INTEC: The Premier Gas Detection Solution
What are the best practices for CO and NO2 detection?
That was our question to Jennifer Thomas, the senior regional salesperson for INTEC Controls, at our latest 45-minute Coffee Break webinar. These monthly sessions are packed with information from the brightest minds in the HVAC industry and cover the latest innovations in all types of building systems. Contact your SVL Sales Engineer for an invite to our upcoming Coffee Breaks!
Headquartered in San Diego, INTEC Controls has been a supplier of high-quality sensors and controls for commercial HVAC for over 30 years. Jennifer gave our attendees a deep dive into the current state of CO and NO2 detection systems.
What applications need CO/NO2 monitoring?
Any enclosed space where vehicles are running. These include parking garages, package distribution hubs, vehicle maintenance facilities, car dealerships, and loading docks.
Also, boiler rooms and other spaces that house gas-burning appliances. Incomplete combustion problems can result in the production of carbon monoxide and other harmful gasses.
Why monitor for CO/NO2?
Safety: This is the obvious reason. Carbon monoxide is an asphyxiant. It’s odorless, colorless, and dangerous if left unventilated. Nitrogen dioxide is a carcinogen and high levels risk long-term health effects for the occupants of these spaces.
Energy savings: Running fans at high speed 24/7 to ensure proper ventilation is expensive. With UL 2075-listed gas sensors, fans can cycle between standby airflow (>0.05 cfm per ft2) and full-on airflow (>0.75 cfm per ft2) when it’s necessary.
Gas sensor studies tell us that the typical garage only needs full-on airflow during high-traffic periods — a few minutes in the morning, lunch hour, and evening. Including gas sensors in your building controls ensures your ventilation fans don’t waste energy.
HVAC ROI: A corollary of energy savings is the ability to save wear and tear on your fan equipment, extending its lifespan.
What do building codes require for gas detection?
The International Mechanical Code (IMC) contains various prescriptions for gas detection. Since 2018, the current code (IMC 2021 sec. 404.1) for mechanical ventilation systems for enclosed parking garages allows for either 24/7 operation of fans at full flow or controlling the airflow specifically using UL 2075-listed gas sensors.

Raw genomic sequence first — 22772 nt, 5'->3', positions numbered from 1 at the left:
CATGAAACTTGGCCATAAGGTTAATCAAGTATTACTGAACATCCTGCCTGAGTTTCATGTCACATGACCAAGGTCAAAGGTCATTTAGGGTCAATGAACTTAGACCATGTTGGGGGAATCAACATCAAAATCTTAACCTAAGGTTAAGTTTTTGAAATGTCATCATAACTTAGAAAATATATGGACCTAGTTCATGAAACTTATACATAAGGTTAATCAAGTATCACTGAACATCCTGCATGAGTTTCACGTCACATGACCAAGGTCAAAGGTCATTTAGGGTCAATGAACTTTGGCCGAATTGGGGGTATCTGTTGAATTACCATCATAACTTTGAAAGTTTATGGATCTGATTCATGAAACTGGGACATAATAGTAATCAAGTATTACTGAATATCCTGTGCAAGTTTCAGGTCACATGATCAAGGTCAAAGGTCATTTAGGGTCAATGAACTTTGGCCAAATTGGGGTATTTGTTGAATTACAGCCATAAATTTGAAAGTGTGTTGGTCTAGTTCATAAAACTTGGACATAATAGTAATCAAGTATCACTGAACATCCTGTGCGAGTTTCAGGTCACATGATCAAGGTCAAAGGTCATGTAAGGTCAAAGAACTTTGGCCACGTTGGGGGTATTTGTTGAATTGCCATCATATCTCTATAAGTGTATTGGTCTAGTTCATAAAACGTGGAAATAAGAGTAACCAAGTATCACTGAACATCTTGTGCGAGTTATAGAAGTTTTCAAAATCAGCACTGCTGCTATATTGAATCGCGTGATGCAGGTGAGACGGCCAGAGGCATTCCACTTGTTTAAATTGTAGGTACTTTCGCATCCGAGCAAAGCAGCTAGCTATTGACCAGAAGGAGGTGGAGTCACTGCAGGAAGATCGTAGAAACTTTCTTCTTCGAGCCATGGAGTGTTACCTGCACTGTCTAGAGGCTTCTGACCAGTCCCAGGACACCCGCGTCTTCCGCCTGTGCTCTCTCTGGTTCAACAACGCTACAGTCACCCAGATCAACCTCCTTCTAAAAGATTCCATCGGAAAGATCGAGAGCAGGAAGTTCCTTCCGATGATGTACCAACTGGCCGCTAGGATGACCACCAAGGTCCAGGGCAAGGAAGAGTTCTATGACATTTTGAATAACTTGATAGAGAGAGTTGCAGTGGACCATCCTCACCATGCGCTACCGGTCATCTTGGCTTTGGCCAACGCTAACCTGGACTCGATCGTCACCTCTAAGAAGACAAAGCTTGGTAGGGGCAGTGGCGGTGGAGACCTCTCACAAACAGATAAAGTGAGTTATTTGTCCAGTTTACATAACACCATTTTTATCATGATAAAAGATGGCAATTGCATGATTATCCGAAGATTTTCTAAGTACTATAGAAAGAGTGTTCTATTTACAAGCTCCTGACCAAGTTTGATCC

UL 2075 is a rigorous performance standard for gas sensors. First released in 2006, it’s a costly, long-term certification process, and not every sensor package on the market has received that rating (meaning they are not in compliance with the IMC 2021 for this application).
Pay close attention to the wording used on gas sensors. There is a difference between being “UL-listed” versus one that says UL- “recognized,” “compliant,” or “approved”. The word “listed” specifically matters for code compliance and the entire package must be listed (not just certain components).
Where should gas detection sensors be placed?
The maximum coverage area for CO/NO2 sensors is 7,500 square feet (a 50-foot radius). It depends on where you can physically mount the sensors and whether there are obstructions to the airflow, but the optimal location is 5 feet above the finished floor, right in the breathing zone.
In large, open areas that don’t have a mounting location in the breathing zone (say, an aircraft hangar that’s been converted to car storage), you should think about creative solutions, like installing posts to mount the monitors.
What is the control strategy for gas detection?
Fans should run at the standby airflow rate to satisfy the minimum code-required cfm/ft2 for that space. Once any sensor detects 25 ppm CO or 1 ppm NO2, the fans run at high speed to ventilate the harmful gasses.